Congressmen Jared Polis (D-CO) and Earl Blumenauer (D-OR) Introduce Separate Marijuana Tax, Regulation Bills
In a speech to Congress recently, United States Representative Earl Blumenauer (D-OR) stated that he was going to introduce a federal bill that would end marijuana prohibition in America. Today he made good on that promise. Below is a press release from Law Enforcement Against Prohibition talking about the bill:
Today US Representatives Jared Polis (D-CO) and Earl Blumenauer (D-OR) introduced separate bills to tax and regulate the sale of marijuana for adults at the federal level. Polis introduced a bill that would allow states the ability to choose to legalize marijuana without fear of federal intervention, and a federal regulatory structure would be built to accommodate those new laws. Blumenauer's bill would tax marijuana at the federal level, in addition to any taxes that may be imposed by state and local jurisdictions. Marijuana is already state-legal in Colorado, Washington, Alaska and Oregon, and medical marijuana is allowed in 23 states and Washington, DC. Yet despite a Department of Justice memo that instructed federal prosecutors to be sparing in their interference in state-legal operations, "using [their] limited investigative and prosecutorial resources to address the most significant marijuana-related cases," which the memo explained, and passage of the Rohrabacher-Farr Amendment defunding federal prosecution of medical marijuana cases, some US attorneys, such as Melinda Haag, continue to inappropriately use federal law to go after state-legal operations.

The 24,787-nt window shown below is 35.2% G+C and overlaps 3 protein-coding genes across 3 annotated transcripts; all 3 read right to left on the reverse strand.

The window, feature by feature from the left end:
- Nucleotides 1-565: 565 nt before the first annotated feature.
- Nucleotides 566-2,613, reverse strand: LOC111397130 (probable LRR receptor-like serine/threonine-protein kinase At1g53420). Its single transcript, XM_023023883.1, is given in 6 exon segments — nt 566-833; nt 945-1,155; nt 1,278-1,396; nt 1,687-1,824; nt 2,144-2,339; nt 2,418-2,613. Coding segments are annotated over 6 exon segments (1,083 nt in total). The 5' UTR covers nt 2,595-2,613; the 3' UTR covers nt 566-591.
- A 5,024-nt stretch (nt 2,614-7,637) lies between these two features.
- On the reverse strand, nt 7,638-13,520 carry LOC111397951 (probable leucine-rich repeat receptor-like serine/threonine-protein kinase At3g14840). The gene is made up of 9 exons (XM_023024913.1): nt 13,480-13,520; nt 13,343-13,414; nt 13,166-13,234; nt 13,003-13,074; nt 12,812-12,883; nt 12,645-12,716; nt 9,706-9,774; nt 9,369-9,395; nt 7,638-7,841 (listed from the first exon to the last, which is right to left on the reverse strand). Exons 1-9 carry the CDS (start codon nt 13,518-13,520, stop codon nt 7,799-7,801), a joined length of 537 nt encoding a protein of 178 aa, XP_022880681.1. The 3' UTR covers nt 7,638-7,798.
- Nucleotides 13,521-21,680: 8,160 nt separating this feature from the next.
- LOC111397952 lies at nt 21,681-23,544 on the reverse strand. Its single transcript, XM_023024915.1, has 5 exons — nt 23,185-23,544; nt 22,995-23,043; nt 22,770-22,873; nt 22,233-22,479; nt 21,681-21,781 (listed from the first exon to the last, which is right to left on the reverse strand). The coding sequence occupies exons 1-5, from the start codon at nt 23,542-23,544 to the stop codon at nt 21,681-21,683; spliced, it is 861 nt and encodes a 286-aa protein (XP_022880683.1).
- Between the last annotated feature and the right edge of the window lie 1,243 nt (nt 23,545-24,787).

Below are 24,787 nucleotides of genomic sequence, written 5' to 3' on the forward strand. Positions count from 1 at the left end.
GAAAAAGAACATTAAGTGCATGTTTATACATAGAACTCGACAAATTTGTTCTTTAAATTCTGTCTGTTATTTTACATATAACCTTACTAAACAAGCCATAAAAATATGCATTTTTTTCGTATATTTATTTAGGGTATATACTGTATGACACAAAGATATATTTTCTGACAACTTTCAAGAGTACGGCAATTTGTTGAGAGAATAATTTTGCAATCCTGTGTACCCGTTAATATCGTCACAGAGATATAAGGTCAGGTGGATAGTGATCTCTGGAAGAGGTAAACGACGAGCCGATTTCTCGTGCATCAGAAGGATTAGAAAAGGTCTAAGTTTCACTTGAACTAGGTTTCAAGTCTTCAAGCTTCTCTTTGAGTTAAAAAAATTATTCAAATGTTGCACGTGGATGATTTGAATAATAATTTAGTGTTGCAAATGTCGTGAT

"Cops have better things to worry about than the recreational habits of responsible, nonviolent adults," said Maj. Neill Franklin (Ret.), executive director of Law Enforcement Against Prohibition (LEAP), a group of criminal justice professionals opposed to the drug war. "And dispensary owners have better things to worry about than whether the federal government is going to arrest them and/or seize their assets for acting in accordance with state law."